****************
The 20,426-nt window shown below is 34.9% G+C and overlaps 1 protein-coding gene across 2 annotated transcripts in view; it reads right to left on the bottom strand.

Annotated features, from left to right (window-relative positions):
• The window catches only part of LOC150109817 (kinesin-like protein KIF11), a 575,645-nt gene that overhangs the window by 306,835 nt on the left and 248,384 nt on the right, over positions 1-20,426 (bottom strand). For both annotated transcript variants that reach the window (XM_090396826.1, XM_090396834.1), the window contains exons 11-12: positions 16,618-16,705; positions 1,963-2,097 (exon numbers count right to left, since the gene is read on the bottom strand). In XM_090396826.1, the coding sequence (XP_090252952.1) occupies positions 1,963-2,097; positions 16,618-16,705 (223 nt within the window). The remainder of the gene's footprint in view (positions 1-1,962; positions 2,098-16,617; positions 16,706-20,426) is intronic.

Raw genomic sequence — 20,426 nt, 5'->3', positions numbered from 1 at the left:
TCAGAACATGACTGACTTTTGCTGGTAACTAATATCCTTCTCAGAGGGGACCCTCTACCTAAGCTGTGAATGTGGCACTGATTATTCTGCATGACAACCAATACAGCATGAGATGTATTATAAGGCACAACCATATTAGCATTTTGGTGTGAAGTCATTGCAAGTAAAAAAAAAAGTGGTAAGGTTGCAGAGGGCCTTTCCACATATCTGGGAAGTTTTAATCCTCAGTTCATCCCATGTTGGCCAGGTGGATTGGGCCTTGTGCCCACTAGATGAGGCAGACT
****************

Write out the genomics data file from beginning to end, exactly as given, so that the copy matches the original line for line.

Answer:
The 20,426-nt window shown below is 34.9% G+C and overlaps 1 protein-coding gene across 2 annotated transcripts in view; it reads right to left on the bottom strand.

Annotated features, from left to right (window-relative positions):
• The window catches only part of LOC150109817 (kinesin-like protein KIF11), a 575,645-nt gene that overhangs the window by 306,835 nt on the left and 248,384 nt on the right, over positions 1-20,426 (bottom strand). For both annotated transcript variants that reach the window (XM_090396826.1, XM_090396834.1), the window contains exons 11-12: positions 16,618-16,705; positions 1,963-2,097 (exon numbers count right to left, since the gene is read on the bottom strand). In XM_090396826.1, the coding sequence (XP_090252952.1) occupies positions 1,963-2,097; positions 16,618-16,705 (223 nt within the window). The remainder of the gene's footprint in view (positions 1-1,962; positions 2,098-16,617; positions 16,706-20,426) is intronic.

Raw genomic sequence — 20,426 nt, 5'->3', positions numbered from 1 at the left:
TCAGAACATGACTGACTTTTGCTGGTAACTAATATCCTTCTCAGAGGGGACCCTCTACCTAAGCTGTGAATGTGGCACTGATTATTCTGCATGACAACCAATACAGCATGAGATGTATTATAAGGCACAACCATATTAGCATTTTGGTGTGAAGTCATTGCAAGTAAAAAAAAAAGTGGTAAGGTTGCAGAGGGCCTTTCCACATATCTGGGAAGTTTTAATCCTCAGTTCATCCCATGTTGGCCAGGTGGATTGGGCCTTGTGCCCACTAGATGAGGCAGACT